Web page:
Something I found out about Sara is that this was not her first WWC presentation, and that she had done a Quantum Teleportation workshop in the past. I quickly cloned that repository and went through it, hopeful that this would be the thing that helps me understand 3.1 of the Qiskit textbook. It definitely helped, as did the other resources, but I still wasn’t “getting it”.

Week 4, Lecture 1 Slides (Theme: Guinea Pigs)

QC101 on Wednesday

I did have a set of slides (theme: guinea pigs) ready for Wednesday, which went through a set of explanations for sections 3.1–3.3… which progressively got worse before concluding that *maybe* we had to have a review of old material. I was guilty of not doing every example problem, and I was even more guilty, of neglecting all of the Linear Algebra. Somewhat defeated that this would be the week we didn’t get through a whole chapter, I didn’t know which other resource to turn to if not the Qiskit textbook and the man with the glorious accent.

That’s when a perfectly-timed notification appeared to me on Facebook from the Qiskit User Group. God bless “Yuri Kobayashi”, the magnificent beast who posted notifying the group that the Qiskit summer school lectures (complete with lecture notes and labs!!!)) had been released to the public that morning. I was excited; I was thrilled; I was… hopeful.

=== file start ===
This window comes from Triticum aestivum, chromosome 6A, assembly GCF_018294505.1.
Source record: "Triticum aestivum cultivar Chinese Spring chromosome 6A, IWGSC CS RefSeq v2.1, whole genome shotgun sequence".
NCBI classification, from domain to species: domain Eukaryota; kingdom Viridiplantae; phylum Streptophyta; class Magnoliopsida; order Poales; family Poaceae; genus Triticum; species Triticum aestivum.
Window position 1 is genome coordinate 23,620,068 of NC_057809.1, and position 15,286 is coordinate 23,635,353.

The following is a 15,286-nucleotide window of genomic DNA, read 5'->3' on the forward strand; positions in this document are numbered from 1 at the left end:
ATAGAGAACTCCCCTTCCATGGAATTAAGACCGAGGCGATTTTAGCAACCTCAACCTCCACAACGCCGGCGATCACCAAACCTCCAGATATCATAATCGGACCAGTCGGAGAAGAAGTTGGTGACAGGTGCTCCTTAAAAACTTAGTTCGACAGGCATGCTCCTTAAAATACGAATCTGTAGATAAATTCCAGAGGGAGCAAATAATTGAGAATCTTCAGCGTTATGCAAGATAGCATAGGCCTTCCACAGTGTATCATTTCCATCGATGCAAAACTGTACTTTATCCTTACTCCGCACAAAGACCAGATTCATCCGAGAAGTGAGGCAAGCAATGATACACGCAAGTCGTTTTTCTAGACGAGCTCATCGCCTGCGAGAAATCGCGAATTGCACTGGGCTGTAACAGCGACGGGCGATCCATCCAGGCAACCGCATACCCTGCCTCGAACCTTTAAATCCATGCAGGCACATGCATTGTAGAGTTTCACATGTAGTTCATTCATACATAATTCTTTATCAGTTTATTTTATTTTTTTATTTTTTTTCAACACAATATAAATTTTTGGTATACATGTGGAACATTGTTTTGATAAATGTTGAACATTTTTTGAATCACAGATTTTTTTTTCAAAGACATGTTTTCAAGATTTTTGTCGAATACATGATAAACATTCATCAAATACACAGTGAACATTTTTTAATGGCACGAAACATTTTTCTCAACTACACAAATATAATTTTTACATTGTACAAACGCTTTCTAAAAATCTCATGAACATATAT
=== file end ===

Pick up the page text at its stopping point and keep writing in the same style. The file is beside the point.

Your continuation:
Unfortunately, last week I promised myself last week I needed to take more consistent breaks and focus on my schoolwork, so I couldn’t dive into them.

HOWEVER, the weekend finally came, and after hosting a mini-mostly-unsuccessful-24 hour hackathon to create my personal website, I decided to neglect my ECE 211 work to go through the first section of the Summer School playlist: 3 1-hour lectures and a lab.

Elisa, the woman who hosted the lectures is a very talented instructor. I really enjoyed how she explained things (especially the math), and appreciated the component of taking group questions, some of which I never considered such as: “What does the Qiskit logo even represent?”. Something else I liked is that it doesn’t feel like I’m taking a huge step back because a lot of things in the videos are expanding on what was mentioned in the book and the lectures also go much faster. For example, lectures 1–3 go through parts of chapters 1–3.1, something that took our QC 101 class three week.